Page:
Triple Threat: Three Truck Add-Ons for All Reasons

These inexpensive, homemade truck add-ons will increase your pickup's hauling capacity and all-around versatility.

| September/October 1984

Most of us would agree that one of the homesteader's first requirements is a truck, and because of its low cost and ready availability, the truck of choice seems to be either the half-ton or three-quarter-ton pickup, preferably of the 4' x 8' box size. There are a great many jobs that this basic vehicle can perform in an admirable manner, such as hauling hay, grain, fertilizer, firewood, cement, soil, the shorter lengths of lumber, 4' x 8' sheets of plywood, and so on. In fact, I'll venture to say that after owning a pickup for any length of time, most of us have asked ourselves, "How did I ever live without one?"

Even so, there are times when the standard pickup truck box won't do all the jobs that are required when you're converting raw land into a livable homestead. It shows its weaknesses, for instance, when you need to haul 20' lengths of rebar and PVC pipe, the longer lengths of lumber and corrugated sheet iron, livestock, or large loads of firewood, brush, or trash ... or, perhaps, when you wish for a short-stay camper for hunting and fishing.

Various commercial and homebuilt truck add-ons are available for all such hauling jobs, of course. For bulk loading or moving livestock, for example, you need a stake bed, while a lumber rack will handle the longer pieces of pipe, rebar, board, and the like. The short-stay camper top also can be either commercial or homebuilt (though it's usually expensive either way). But if you provide for your needs by using three separate pieces of equipment, each of the units will require storage when not in use, not to mention equipment or extra hands for mounting and dismounting. (If you've ever had to go out and round up neighbors for chores of this nature, you know what a pain it can be: Jane had to go into town for a tractor part ...Bill's gone fishing ...Bob's on the other side of the hill, cutting timber.)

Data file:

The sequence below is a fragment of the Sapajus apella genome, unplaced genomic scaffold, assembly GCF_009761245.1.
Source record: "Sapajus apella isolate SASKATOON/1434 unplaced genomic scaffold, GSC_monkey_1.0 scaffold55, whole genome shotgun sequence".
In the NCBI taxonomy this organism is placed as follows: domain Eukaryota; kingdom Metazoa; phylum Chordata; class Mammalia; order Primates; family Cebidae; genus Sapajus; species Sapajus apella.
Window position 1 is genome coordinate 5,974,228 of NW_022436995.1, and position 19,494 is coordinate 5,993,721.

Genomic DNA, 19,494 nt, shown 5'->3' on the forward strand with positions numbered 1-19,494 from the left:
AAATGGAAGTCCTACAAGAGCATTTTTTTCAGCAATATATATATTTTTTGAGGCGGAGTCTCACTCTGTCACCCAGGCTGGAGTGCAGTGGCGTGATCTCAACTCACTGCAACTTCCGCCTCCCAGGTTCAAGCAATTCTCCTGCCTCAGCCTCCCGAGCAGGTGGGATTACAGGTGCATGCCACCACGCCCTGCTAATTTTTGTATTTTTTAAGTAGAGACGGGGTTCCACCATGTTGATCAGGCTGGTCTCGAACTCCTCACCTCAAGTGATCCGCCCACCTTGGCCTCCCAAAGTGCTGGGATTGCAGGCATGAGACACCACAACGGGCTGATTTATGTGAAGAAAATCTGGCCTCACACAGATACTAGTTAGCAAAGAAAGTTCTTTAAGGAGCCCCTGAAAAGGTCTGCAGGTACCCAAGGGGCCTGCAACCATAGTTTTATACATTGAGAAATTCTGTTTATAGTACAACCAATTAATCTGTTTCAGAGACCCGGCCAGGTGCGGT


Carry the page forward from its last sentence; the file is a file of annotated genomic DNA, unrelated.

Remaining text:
After giving much thought to the extra jobs I wished my truck could handle, I decided I needed an arrangement that could manage bulk and long-length hauling, as well as serving as a camper. What's more, I felt it was necessary that one person of normal strength and stature be able to erect and disassemble each unit.

The Stake Bed

I began with the stake bed. Since I expected to leave this unit mounted on the truck most of the time, I wanted it to look good. Therefore, I bought the best straight-grained Douglas fir 2 x 4's that I could find for the stakes, and 1 x 6 vertical-grained Douglas fir for the side boards. Granted, this is fairly expensive lumber, and you can do nearly as well at less cost by buying standard boards. But whichever grade you choose, I'd advise you to go to a lumberyard that will let you select from kiln-dried stock. Then check each piece for grain, knots, sap pockets, and especially for straightness. (To be sure about the last, bring the board end to eye level and sight down its length on the shouldering side.) Reject anything that doesn't please you.

Both for aesthetic reasons and to provide corrosion resistance, I'd planned to use brass carriage bolts and countersunk wood screws to join the side and end boards to the stakes. But the only place such hardware could be found was at a marine supply house — in a distant town and at a prohibitive cost. I ended up substituting zinc-coated hardware, first primed and then painted in a subdued yellow color to simulate brass.

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